Project Main Description:
Over the past ten years laws prohibiting public drinking have proliferated across urban centres in Australia. Despite this proliferation there have been few evaluations of their impact or effectiveness. This project attempted to address the following the research questions:
- What is the impetus for public drinking bans in urban areas, and who is responsible for decisions around implementation and enforcement of these bans?
- How do public drinking bans affect the way that alcohol is consumed in urban areas? For example, at licensed venues, in parks or in homes?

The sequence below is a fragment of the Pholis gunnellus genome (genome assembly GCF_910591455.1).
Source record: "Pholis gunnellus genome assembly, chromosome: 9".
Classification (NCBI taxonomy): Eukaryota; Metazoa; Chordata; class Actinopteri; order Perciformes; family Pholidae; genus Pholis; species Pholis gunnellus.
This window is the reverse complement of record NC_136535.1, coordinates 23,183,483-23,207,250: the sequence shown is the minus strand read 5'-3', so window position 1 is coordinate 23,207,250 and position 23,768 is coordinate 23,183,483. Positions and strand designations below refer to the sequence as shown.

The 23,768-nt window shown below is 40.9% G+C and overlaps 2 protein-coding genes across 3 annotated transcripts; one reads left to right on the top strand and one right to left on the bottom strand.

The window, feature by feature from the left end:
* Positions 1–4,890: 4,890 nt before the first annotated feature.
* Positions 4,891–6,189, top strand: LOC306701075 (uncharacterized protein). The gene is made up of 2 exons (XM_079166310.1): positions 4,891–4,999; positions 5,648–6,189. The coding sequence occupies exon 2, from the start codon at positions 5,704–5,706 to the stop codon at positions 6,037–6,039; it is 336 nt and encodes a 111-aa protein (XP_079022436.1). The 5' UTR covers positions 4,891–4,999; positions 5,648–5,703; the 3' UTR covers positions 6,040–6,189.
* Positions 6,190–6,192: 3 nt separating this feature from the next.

- Who is impacted (both positively and negatively) by public drinking bans? How are these impacts weighed against one another?
- What harms are public drinking bans intended to reduce and what is the evidence of their effectiveness in reducing such harms?
- Should public drinking bans continue to be supported by local and state governments?
Data collection involved a comprehensive literature review of public drinking ban evaluations and interviews with 18 local council officers and 6 police officers in Melbourne.
Project Collaborators: External:
Centre for Alcohol Policy Research, Turning Point